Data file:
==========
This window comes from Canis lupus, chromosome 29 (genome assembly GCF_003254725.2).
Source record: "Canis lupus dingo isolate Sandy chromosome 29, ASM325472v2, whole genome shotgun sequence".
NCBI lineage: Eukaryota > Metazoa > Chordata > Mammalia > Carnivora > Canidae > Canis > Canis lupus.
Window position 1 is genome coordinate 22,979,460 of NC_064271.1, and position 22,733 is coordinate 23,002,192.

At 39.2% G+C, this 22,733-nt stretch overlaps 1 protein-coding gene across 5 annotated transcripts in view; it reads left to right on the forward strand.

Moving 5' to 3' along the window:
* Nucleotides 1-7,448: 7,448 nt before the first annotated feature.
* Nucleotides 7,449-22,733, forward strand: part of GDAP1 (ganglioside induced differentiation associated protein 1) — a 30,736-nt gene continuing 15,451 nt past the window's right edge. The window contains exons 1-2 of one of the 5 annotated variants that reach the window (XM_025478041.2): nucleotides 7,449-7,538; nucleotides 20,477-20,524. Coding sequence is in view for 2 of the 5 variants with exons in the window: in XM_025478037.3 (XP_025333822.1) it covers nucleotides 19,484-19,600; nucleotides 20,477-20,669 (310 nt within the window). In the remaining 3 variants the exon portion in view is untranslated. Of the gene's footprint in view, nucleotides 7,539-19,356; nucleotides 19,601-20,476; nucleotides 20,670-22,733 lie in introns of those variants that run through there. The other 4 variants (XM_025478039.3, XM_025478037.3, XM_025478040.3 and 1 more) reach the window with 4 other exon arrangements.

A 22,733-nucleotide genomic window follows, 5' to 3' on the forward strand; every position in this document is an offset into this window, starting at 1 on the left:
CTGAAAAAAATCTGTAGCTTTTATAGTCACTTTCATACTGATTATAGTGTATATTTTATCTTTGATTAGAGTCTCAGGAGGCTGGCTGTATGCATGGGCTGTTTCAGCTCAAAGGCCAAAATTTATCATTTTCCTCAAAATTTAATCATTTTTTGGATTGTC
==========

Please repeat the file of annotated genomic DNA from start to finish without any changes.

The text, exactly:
This window comes from Canis lupus, chromosome 29 (genome assembly GCF_003254725.2).
Source record: "Canis lupus dingo isolate Sandy chromosome 29, ASM325472v2, whole genome shotgun sequence".
NCBI lineage: Eukaryota > Metazoa > Chordata > Mammalia > Carnivora > Canidae > Canis > Canis lupus.
Window position 1 is genome coordinate 22,979,460 of NC_064271.1, and position 22,733 is coordinate 23,002,192.

At 39.2% G+C, this 22,733-nt stretch overlaps 1 protein-coding gene across 5 annotated transcripts in view; it reads left to right on the forward strand.

Moving 5' to 3' along the window:
* Nucleotides 1-7,448: 7,448 nt before the first annotated feature.
* Nucleotides 7,449-22,733, forward strand: part of GDAP1 (ganglioside induced differentiation associated protein 1) — a 30,736-nt gene continuing 15,451 nt past the window's right edge. The window contains exons 1-2 of one of the 5 annotated variants that reach the window (XM_025478041.2): nucleotides 7,449-7,538; nucleotides 20,477-20,524. Coding sequence is in view for 2 of the 5 variants with exons in the window: in XM_025478037.3 (XP_025333822.1) it covers nucleotides 19,484-19,600; nucleotides 20,477-20,669 (310 nt within the window). In the remaining 3 variants the exon portion in view is untranslated. Of the gene's footprint in view, nucleotides 7,539-19,356; nucleotides 19,601-20,476; nucleotides 20,670-22,733 lie in introns of those variants that run through there. The other 4 variants (XM_025478039.3, XM_025478037.3, XM_025478040.3 and 1 more) reach the window with 4 other exon arrangements.

A 22,733-nucleotide genomic window follows, 5' to 3' on the forward strand; every position in this document is an offset into this window, starting at 1 on the left:
CTGAAAAAAATCTGTAGCTTTTATAGTCACTTTCATACTGATTATAGTGTATATTTTATCTTTGATTAGAGTCTCAGGAGGCTGGCTGTATGCATGGGCTGTTTCAGCTCAAAGGCCAAAATTTATCATTTTCCTCAAAATTTAATCATTTTTTGGATTGTC